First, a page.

How Can Employers Support Employees Through Divorce or Separation?

24th January 2024


by Rebecca Woodley, Family Law Solicitor and Natasha Gilding, Employment Law Paralegal

As a good employer, you will always have your team’s wellbeing in mind.  This can, and should, extend to being supportive whenever you realise that someone is going through a family break up.  So, what can you do in practical terms?

The most important thing is usually to be flexible where possible. Legally, employees have no automatic right to time off work, paid or unpaid, to deal with the fall out of a family break up. The effect of a relationship breakdown can be very different from one person to another, depending on the circumstances. For instance, some people will have new childcare regimes to adapt to, while others will need to find time to seek legal advice or attend court, or may be having counselling in some form.

As an employer, you have the opportunity to consider whether your existing patterns of flexible working are sufficient to allow for this. If not, might you offer some discretionary paid time off to attend meetings or court hearings? Or could you offer to vary someone’s contract to allow for new childcare responsibilities?

The rules on flexible working are changing with effect from 6 April 2024, which will make it easier for employees to request a new working pattern which suits their new family situation.  There are several alterations to the rules, including the right to apply for flexible working immediately after starting a role and the right to apply for a change of hours twice instead of once in any 12 month period.

Understanding the impact that the stress associated with family breakdown may have is equally important. Many employees’ performance suffers when they are going through divorce or separation.  As their employer, you should look for solutions to help the situation rather than ignoring it and hoping it will improve in due course.  Resolving any performance-related problems informally is generally the best approach. A temporary reduction in hours or work load are sometimes good options.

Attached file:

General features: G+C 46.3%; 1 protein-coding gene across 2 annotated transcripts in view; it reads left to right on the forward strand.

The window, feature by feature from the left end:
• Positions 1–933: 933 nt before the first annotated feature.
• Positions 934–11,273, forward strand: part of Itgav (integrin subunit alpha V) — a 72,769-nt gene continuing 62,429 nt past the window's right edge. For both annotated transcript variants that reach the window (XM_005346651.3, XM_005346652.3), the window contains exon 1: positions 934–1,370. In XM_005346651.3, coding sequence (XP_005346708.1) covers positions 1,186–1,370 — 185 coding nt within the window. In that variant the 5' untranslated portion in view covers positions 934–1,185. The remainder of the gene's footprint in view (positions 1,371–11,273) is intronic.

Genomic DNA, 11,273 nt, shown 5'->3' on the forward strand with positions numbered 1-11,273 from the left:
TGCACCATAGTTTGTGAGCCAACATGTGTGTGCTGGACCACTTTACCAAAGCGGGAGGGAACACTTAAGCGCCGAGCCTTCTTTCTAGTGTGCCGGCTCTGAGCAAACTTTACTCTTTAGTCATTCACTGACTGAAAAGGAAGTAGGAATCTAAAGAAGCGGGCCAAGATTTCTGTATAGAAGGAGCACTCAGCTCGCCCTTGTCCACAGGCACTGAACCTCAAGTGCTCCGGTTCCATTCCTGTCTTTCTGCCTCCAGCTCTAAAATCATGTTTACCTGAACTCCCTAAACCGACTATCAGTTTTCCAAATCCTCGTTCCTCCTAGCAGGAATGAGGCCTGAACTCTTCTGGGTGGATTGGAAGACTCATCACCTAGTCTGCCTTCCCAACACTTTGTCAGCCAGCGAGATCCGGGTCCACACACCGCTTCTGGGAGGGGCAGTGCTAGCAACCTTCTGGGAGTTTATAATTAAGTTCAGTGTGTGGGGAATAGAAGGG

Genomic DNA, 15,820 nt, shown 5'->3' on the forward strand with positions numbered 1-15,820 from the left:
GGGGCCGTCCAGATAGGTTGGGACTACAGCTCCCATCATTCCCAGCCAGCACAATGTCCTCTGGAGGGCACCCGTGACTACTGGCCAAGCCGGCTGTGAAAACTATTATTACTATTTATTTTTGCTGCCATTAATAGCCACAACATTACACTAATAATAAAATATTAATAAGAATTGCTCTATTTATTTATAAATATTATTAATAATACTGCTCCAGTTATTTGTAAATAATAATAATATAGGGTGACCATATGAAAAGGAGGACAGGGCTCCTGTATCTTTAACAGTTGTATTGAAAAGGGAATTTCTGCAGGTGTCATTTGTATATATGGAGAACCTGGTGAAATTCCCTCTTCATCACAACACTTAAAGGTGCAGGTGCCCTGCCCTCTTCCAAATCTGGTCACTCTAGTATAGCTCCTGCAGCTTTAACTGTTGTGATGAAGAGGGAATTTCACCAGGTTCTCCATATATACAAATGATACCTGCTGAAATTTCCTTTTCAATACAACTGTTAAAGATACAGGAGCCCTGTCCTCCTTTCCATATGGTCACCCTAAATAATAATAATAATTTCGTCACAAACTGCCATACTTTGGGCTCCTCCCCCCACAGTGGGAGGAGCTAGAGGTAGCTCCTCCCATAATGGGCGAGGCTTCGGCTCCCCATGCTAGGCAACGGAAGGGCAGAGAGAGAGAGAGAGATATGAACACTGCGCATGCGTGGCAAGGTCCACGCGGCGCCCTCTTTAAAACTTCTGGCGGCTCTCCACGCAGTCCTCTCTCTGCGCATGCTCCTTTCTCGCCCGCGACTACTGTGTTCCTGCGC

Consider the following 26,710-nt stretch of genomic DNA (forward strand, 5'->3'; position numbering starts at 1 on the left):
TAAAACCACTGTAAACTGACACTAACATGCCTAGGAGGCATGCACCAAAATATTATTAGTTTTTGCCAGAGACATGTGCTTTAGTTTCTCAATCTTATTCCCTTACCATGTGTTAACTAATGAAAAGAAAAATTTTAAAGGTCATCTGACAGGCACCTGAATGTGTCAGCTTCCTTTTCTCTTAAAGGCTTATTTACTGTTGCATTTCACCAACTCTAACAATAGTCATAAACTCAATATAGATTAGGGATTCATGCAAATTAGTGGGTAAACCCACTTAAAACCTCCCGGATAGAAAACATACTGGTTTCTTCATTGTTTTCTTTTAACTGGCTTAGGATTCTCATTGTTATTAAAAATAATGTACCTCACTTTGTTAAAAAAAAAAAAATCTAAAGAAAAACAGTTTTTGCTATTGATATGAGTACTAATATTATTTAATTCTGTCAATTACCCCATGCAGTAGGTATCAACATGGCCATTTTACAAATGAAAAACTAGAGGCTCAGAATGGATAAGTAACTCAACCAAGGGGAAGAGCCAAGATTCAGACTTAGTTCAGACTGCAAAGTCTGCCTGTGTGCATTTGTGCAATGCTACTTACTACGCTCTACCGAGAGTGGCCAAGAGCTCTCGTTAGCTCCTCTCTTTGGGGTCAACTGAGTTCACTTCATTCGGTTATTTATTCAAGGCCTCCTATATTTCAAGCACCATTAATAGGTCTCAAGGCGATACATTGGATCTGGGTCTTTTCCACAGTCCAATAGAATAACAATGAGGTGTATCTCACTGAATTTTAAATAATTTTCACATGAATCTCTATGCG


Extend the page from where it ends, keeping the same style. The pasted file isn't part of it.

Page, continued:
During the course of a divorce, your team member may need to produce financial documents relating to their income such as copies of their payslips or a P60. If they ask you for these, providing them in a timely manner is important and helpful. They may also need to update policy documents that you have arranged for them, for example if you provide health insurance cover which extends to their spouse. Some people will seek legal advice straight away, while others may opt to begin their own divorce proceedings on line. It is important that even those who choose to handle their own divorce seek early legal advice in relation to their financial position, regardless of whether or not there are any jointly owned assets.

Employee loyalty and motivation often have more to do with how people are made to feel at work than about the reward package on offer. Looking after your team members and their well-being at all times is important, but particularly if they are going through a family breakdown or other stressful life event such as bereavement.

Fraser Dawbarns has specialists who can help with all aspects of both employment law and family law.  Contact Natasha Gilding on for employment advice or Rebecca Woodley on for family law advice.


This article aims to supply general information, but it is not intended to constitute advice. Every effort is made to ensure that the law referred to is correct at the date of publication and to avoid any statement which may mislead. However, no duty of care is assumed to any person and no liability is accepted for any omission or inaccuracy. Always seek advice specific to your own circumstances. Fraser Dawbarns LLP is always happy to provide such advice.

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